Fr Ryan Black reflects on the responsibility that comes with discipleship.
Today, our brothers and sisters around the world join us in celebrating the wonderful feast of the Baptism of the Lord. Today, Jesus was baptised by John in the Jordan; the King was baptised by His soldier; the Lord was baptised by His servant.
Growing up, this feast always confused me – if baptism cleanses us from the stain of sin, why would the Son of God seek to be baptised? If He is like us in all ways but sin, why should He concern Himself with John’s baptism? These are questions that I asked myself for years. To answer them, we must ask ourselves: why did Jesus do any of the things He did? Why did He become man? Why did He heal the sick? Why did He die on a Cross? Why did He rise from the dead and ascend to His Father in heaven? The answer is always the same – He did these things for us.
Jesus had no need of baptism, but He approached John in the Jordan for our sake. In being baptised, the Lord made holy the waters of baptism for us. He established the sacrament of baptism for us, that we might become His brothers and sisters; sons and daughters of His Father and of His Church.
Jesus chose to be baptised at the very beginning of His public ministry, and baptism is at the front of His mind at the very end of His time on earth. Before He ascends to His Father, He gave his apostles one last instruction: ‘Go therefore and make disciples of all nations, baptising them in the name of the Father and of the Son and of the Holy Spirit…’ This shows us how important this wonderful sacrament is, and it shows us how grateful and how joyful we should feel when we think of our own baptism.
At our baptism, the sign of the Cross was traced on our foreheads and we were clothed in white; these were symbols of what happened in the waters of the font: we died with Christ and we rose with Him. Having died and risen with Him, we were adopted as sons and daughters of God; we became members of His holy Church. There is no such thing as an isolated Christian because through baptism, we are members of a people, the holy people of God.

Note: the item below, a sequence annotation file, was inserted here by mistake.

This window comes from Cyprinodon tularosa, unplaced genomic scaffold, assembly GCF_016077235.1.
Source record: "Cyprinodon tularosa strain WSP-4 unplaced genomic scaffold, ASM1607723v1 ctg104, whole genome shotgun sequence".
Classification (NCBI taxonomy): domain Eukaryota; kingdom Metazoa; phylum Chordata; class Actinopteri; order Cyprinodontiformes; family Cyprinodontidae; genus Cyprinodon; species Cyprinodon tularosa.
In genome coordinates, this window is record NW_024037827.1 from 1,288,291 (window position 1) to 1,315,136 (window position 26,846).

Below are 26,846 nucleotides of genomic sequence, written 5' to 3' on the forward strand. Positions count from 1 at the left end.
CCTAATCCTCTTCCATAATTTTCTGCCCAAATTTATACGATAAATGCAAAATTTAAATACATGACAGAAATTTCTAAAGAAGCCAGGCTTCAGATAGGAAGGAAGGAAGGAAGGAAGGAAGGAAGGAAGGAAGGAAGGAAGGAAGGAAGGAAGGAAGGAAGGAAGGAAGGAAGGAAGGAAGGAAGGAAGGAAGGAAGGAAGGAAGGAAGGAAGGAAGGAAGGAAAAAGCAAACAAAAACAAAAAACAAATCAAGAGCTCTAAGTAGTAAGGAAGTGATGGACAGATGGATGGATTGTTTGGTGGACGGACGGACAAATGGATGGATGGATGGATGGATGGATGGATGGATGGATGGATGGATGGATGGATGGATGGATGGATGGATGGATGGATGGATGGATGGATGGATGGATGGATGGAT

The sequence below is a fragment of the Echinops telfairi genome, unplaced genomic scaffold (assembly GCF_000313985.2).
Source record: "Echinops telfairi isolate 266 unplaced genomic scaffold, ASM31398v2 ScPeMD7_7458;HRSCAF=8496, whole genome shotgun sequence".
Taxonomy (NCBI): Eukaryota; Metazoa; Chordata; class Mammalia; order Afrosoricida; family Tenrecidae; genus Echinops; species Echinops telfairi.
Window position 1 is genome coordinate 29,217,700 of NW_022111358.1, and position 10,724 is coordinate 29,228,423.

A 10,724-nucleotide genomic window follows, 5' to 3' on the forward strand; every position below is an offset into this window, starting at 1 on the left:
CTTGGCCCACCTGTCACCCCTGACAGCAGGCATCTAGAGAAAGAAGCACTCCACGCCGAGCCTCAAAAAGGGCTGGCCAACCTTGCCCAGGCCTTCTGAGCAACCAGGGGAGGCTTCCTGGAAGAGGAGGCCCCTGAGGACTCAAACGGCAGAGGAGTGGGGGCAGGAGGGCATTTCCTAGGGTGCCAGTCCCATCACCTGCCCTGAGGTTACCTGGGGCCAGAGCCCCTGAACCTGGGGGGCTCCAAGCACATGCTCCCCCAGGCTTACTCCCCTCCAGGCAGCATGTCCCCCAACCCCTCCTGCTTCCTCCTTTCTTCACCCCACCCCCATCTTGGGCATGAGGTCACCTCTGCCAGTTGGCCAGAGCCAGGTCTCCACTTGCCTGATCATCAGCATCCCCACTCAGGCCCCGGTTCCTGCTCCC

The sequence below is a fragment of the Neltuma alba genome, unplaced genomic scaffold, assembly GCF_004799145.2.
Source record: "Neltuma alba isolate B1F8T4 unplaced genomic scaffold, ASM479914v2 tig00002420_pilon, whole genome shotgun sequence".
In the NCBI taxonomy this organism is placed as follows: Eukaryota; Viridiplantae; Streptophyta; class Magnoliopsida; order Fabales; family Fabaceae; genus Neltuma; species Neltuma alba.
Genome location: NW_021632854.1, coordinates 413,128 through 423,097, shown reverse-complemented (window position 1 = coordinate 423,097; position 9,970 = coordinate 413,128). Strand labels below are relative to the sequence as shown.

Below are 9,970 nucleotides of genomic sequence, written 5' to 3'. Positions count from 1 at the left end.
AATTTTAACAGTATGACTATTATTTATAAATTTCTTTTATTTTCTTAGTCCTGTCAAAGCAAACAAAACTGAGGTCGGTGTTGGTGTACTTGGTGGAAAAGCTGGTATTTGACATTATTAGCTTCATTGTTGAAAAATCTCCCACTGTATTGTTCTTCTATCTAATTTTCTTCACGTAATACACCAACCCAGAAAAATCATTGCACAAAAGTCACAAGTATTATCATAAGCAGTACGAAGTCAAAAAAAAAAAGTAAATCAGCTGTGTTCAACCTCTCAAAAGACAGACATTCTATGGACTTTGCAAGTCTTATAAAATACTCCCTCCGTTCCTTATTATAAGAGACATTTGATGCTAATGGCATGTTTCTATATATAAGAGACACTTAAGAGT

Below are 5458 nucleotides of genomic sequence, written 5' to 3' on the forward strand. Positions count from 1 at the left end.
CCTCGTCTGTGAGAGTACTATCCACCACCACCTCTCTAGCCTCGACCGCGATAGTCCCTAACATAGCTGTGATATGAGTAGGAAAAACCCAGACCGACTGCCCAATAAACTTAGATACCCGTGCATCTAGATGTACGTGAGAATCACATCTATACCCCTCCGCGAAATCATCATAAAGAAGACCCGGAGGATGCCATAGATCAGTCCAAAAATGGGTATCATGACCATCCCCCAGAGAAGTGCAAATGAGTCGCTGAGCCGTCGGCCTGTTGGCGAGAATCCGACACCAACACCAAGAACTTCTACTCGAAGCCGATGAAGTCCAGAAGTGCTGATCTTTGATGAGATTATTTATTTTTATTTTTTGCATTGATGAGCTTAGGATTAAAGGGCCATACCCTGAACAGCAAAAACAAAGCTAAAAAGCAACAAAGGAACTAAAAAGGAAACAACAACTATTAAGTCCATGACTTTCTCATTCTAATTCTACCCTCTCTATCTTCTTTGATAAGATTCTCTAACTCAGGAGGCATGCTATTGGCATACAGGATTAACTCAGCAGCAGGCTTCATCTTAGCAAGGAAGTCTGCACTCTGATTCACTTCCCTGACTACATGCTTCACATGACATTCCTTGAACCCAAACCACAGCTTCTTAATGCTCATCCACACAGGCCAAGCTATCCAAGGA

We were anointed with the holy oil of chrism and set apart for a special mission – to go forth and make more disciples, baptised in the name of the Father and of the Son and of the Holy Spirit. We were given responsibility for the Church as her sons and daughters.
But how do we live up to this responsibility? How can we, weak and broken as we are, spread the good news of the Gospel and make disciples of Christ?
On our own, we cannot; we need help, we need sustenance. First and foremost, we are helped by the grace of the sacraments, especially the Holy Eucharist and Confession. These are the water, the blood and the Spirit that St John speaks of in the second reading. In these challenging times, it might seem that all hope is lost – if we cannot easily access the sacraments, then our hope of proclaiming the Gospel and claiming new disciples for Christ might seem impossible.
However, there is another source of help and sustenance, which Isaiah speaks of in the first reading when he says, “Listen, listen to me, and you will have good things to eat and rich food to enjoy. Pay attention, come to me; listen, and your soul will live.” We are not only nourished by the sacraments but also by the word of God in the scriptures. The word of God produces fruit in our souls and helps us to complete our special mission in the world. The Lord tells us as much through Isaiah:
“As the rain and the snow come down from the heavens and do not return without watering the earth, making it yield and giving growth to provide seed for the sower and bread for the eating, so the word that goes from my mouth does not return to me empty, without carrying out my will and succeeding in what it was sent to do.”
So, even when our access to the sacraments is severely restricted, we still have hope that the Lord has not abandoned us; He helps us by nourishing us with His word. Certainly, we need the sacraments—that is why the Word became flesh—but when we cannot attend Mass, we must not give up. We are not alone; we are not isolated; we are a holy people, brothers and sisters of Christ and sons and daughters of the Father.
We pray that every day, we will live up to this challenge as Christ’s brothers and sisters, so that we might hear the voice from heaven say of us, “Behold my son; behold my daughter, in whom I am well pleased.”